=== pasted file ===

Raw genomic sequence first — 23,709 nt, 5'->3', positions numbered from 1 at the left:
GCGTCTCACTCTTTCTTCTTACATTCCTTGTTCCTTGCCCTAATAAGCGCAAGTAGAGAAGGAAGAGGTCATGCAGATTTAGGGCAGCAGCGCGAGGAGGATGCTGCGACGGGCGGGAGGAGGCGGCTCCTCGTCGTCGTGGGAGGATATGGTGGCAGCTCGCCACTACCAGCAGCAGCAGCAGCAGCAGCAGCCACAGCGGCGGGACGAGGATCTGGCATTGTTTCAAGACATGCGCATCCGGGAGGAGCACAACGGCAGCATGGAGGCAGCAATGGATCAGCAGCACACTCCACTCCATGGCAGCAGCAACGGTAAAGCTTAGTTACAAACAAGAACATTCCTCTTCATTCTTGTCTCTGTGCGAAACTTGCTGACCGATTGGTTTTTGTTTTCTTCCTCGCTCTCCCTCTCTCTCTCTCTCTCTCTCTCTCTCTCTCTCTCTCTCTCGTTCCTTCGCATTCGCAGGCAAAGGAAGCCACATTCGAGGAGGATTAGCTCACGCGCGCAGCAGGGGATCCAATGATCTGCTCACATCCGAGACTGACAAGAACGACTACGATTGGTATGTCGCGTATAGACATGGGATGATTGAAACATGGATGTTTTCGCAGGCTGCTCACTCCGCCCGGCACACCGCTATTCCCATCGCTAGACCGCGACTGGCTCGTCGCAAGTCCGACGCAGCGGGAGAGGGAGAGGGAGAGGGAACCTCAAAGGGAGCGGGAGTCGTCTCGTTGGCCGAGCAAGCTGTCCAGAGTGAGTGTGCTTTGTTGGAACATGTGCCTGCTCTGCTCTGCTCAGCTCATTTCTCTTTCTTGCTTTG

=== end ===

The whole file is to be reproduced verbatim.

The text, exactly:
Raw genomic sequence first — 23,709 nt, 5'->3', positions numbered from 1 at the left:
GCGTCTCACTCTTTCTTCTTACATTCCTTGTTCCTTGCCCTAATAAGCGCAAGTAGAGAAGGAAGAGGTCATGCAGATTTAGGGCAGCAGCGCGAGGAGGATGCTGCGACGGGCGGGAGGAGGCGGCTCCTCGTCGTCGTGGGAGGATATGGTGGCAGCTCGCCACTACCAGCAGCAGCAGCAGCAGCAGCAGCCACAGCGGCGGGACGAGGATCTGGCATTGTTTCAAGACATGCGCATCCGGGAGGAGCACAACGGCAGCATGGAGGCAGCAATGGATCAGCAGCACACTCCACTCCATGGCAGCAGCAACGGTAAAGCTTAGTTACAAACAAGAACATTCCTCTTCATTCTTGTCTCTGTGCGAAACTTGCTGACCGATTGGTTTTTGTTTTCTTCCTCGCTCTCCCTCTCTCTCTCTCTCTCTCTCTCTCTCTCTCTCTCTCTCTCGTTCCTTCGCATTCGCAGGCAAAGGAAGCCACATTCGAGGAGGATTAGCTCACGCGCGCAGCAGGGGATCCAATGATCTGCTCACATCCGAGACTGACAAGAACGACTACGATTGGTATGTCGCGTATAGACATGGGATGATTGAAACATGGATGTTTTCGCAGGCTGCTCACTCCGCCCGGCACACCGCTATTCCCATCGCTAGACCGCGACTGGCTCGTCGCAAGTCCGACGCAGCGGGAGAGGGAGAGGGAGAGGGAACCTCAAAGGGAGCGGGAGTCGTCTCGTTGGCCGAGCAAGCTGTCCAGAGTGAGTGTGCTTTGTTGGAACATGTGCCTGCTCTGCTCTGCTCAGCTCATTTCTCTTTCTTGCTTTG